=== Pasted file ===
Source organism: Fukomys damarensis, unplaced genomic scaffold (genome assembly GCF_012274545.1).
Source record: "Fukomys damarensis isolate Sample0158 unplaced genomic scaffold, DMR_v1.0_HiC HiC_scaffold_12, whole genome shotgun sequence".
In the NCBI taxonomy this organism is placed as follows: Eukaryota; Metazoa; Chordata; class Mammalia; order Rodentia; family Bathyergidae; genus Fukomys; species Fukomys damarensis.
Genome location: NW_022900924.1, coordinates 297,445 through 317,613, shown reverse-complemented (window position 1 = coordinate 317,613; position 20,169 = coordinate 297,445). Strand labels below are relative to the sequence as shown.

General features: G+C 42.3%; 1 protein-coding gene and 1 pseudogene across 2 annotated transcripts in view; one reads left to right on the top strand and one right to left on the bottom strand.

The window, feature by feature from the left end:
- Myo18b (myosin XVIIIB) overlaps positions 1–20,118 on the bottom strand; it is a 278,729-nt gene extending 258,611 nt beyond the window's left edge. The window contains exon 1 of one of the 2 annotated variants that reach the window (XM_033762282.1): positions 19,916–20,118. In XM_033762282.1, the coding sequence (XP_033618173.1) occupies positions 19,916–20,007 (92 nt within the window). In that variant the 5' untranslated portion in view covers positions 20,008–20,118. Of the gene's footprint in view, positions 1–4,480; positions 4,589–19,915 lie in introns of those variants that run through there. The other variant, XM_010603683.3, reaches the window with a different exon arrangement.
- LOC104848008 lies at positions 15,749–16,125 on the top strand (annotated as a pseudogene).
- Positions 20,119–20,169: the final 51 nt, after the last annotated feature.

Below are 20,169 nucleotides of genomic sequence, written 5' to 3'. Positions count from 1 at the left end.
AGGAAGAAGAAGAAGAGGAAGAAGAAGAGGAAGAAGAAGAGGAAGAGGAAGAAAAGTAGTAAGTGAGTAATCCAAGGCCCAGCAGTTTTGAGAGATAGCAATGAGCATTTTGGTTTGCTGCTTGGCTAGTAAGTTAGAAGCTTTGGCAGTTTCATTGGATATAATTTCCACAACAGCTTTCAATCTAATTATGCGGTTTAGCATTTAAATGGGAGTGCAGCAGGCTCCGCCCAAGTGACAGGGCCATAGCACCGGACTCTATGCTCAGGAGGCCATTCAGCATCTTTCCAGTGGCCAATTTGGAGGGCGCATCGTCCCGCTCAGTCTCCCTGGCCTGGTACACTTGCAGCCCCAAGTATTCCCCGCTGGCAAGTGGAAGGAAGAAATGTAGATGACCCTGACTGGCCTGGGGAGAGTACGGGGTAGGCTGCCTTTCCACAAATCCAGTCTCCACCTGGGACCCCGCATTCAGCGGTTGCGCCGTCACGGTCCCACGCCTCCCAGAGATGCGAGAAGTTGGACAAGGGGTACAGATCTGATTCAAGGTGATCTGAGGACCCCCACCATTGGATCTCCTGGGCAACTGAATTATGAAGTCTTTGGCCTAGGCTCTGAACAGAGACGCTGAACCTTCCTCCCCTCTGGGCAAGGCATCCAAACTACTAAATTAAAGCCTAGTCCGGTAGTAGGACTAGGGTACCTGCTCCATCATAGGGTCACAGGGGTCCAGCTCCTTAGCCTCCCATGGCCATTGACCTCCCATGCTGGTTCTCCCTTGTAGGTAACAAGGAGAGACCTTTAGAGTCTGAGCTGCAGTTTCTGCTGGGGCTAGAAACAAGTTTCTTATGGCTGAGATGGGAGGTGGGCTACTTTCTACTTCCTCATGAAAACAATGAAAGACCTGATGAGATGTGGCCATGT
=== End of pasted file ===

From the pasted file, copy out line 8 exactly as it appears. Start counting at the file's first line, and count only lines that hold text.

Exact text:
- LOC104848008 lies at positions 15,749–16,125 on the top strand (annotated as a pseudogene).